Petitioner, Supap Kirtsaeng, is a citizen of Thailand, who came to the United States twenty years ago to earn his undergraduate degree in mathematics at Cornell University. Respondent, John Wiley & Sons (“Wiley”), is a global academic publishing company that markets its products to students, instructors, and other interested consumers. Kirtsaeng realized that Wiley sold identical textbooks in English in Thailand at a lower price point. Recognizing the profit that he could make, Kirtsaeng requested that his family and friends purchase these textbooks in Thailand and ship them, so that he could resell them to American students. Kirtsaeng’s business generated profits, giving rise to Wiley’s initial infringement suit and subsequent appeals.
Microsoft Corp. v. United States of America 829 F.3d 197 (2d Cir. 2016)
By Arlette Noujaim
The Stored Communications Act (SCA) provides privacy protection for users of electronic communication services, such as email communication and cell phones, as well as remote computing services, such as computer storage or processing services. The SCA imposes obligations of non-disclosure on service providers such as Microsoft. Section 2703 of the SCA facilitates the process by which the government can obtain other non-content records by a court order issued only upon a statement of “specific and articulable facts showing reasonable grounds to believe that the contents or records are relevant and material to an ongoing criminal investigation”. To obtain other user content that is less than one hundred eighty (180) days old, a warrant is required; for older content, a warrant is also required unless the government is willing to provide notice to the customer.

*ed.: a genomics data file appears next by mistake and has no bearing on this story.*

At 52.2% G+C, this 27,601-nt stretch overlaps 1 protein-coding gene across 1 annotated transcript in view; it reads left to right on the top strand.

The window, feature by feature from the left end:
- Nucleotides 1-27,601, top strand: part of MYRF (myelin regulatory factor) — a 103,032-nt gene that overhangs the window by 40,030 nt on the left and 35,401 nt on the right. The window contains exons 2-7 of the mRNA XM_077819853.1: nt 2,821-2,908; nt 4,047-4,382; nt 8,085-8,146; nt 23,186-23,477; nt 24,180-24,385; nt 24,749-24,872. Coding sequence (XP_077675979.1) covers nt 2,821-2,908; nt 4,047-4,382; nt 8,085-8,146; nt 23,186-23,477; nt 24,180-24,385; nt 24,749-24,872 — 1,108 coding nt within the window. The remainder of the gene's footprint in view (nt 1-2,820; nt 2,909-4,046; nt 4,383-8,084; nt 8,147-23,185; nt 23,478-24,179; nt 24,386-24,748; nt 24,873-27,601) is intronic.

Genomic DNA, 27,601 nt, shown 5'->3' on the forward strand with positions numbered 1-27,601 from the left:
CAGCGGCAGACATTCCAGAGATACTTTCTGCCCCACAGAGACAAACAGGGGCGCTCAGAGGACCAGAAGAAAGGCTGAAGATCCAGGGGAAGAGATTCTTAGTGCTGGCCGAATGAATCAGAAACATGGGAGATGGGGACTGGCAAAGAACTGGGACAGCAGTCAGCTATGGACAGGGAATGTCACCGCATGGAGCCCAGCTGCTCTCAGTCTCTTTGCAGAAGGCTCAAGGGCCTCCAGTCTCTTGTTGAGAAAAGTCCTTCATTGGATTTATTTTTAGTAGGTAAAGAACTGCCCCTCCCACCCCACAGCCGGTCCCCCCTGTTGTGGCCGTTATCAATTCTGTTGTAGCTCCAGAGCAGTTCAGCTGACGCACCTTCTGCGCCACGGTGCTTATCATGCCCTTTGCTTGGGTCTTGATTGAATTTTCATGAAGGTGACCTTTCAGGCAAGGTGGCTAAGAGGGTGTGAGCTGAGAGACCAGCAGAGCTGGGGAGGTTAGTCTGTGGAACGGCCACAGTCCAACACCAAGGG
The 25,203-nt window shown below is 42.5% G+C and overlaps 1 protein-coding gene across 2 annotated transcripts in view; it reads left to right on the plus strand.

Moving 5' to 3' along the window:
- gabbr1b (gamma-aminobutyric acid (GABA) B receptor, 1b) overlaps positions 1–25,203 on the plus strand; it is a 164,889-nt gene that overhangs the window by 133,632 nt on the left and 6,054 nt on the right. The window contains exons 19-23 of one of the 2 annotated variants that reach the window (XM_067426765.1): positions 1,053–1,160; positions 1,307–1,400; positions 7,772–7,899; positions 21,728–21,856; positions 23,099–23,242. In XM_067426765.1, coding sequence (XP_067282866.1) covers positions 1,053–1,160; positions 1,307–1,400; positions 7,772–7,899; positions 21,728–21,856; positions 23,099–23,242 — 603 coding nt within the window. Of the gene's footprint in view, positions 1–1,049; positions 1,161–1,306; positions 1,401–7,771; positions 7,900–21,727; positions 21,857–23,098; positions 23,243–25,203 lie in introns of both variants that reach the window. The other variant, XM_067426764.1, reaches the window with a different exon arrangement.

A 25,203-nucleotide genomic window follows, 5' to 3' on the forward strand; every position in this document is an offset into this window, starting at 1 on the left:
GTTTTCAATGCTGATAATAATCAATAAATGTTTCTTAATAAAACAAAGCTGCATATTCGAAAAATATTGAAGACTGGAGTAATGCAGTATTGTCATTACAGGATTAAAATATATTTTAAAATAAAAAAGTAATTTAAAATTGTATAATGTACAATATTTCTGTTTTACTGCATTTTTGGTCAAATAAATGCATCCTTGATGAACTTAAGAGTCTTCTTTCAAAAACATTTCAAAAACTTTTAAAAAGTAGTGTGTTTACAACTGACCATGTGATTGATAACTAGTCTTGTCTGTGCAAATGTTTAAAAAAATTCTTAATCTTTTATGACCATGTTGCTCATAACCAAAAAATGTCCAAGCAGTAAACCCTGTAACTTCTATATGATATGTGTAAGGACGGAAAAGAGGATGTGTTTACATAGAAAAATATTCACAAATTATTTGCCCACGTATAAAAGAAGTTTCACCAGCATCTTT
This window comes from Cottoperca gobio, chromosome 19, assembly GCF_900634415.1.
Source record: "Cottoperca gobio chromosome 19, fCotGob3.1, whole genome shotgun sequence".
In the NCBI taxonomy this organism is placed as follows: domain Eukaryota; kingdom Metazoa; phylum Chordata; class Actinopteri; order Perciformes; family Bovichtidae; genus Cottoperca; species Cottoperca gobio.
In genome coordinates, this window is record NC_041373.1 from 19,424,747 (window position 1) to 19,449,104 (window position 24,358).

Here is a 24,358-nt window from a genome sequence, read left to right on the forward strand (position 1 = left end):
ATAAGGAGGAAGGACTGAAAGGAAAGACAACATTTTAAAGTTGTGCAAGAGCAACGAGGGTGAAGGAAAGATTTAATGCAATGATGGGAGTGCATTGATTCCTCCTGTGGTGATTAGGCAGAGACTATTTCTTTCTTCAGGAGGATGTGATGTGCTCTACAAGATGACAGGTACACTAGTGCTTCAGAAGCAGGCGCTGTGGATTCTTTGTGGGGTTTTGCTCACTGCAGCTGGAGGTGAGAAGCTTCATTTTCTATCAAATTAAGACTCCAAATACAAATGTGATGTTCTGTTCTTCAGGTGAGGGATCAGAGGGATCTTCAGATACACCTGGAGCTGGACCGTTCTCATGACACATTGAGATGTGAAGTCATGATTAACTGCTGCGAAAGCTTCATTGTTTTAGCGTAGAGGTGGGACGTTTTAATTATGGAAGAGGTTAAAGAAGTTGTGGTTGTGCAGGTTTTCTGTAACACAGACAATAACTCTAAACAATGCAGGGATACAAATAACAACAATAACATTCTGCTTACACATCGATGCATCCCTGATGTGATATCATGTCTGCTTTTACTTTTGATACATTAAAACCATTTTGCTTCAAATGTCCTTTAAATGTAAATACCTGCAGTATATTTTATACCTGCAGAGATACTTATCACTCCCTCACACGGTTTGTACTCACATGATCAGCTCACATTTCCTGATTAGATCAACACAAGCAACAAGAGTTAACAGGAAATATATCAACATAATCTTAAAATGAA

Spokeo, Inc. v. Robins 136 S. Ct. 1540 (2016)
By Lindsay Hill
The district court held that Robins did not properly plead injury in fact as required by Article III of the Constitution and ultimately dismissed Robins’ complaint against Spokeo with prejudice for lack of standing in federal court. However, the Ninth Circuit reversed the district court’s ruling, finding that Robins did properly allege injury-infact by claiming that (1) Spokeo violated his personal statutory rights and that (2) he had an individualized interest in his credit information as opposed to collective interest. Although the Ninth Circuit recognized the constitutional limitations of Congress’ power to confer standing, it relied on case precedent, stating a statutory right violation usually confers standing. Spokeo petitioned for writ of certiorari, which was granted.
Trader Joe’s Co. v. Hallatt 835 F.3d 960 (9th Cir. 2016)
By Ryan J. Blackney
On May 1, 2013, Trader Joe’s commenced a federal lawsuit in the Western District of Washington that named Hallatt, Pirate Joe’s, and its former iteration, Transilvania Trading, as Defendants. The suit alleged violations of the Lanham Act, including claims for trademark infringement, trademark dilution, false endorsement, and false designation of origin.’ Trader Joe’s also asserted further violations based on the Washington Consumer Protection Act and Washington’s anti-dilution laws. Trader Joe’s requested permanent injunctive relief and damages stemming from Hallatt’s activities.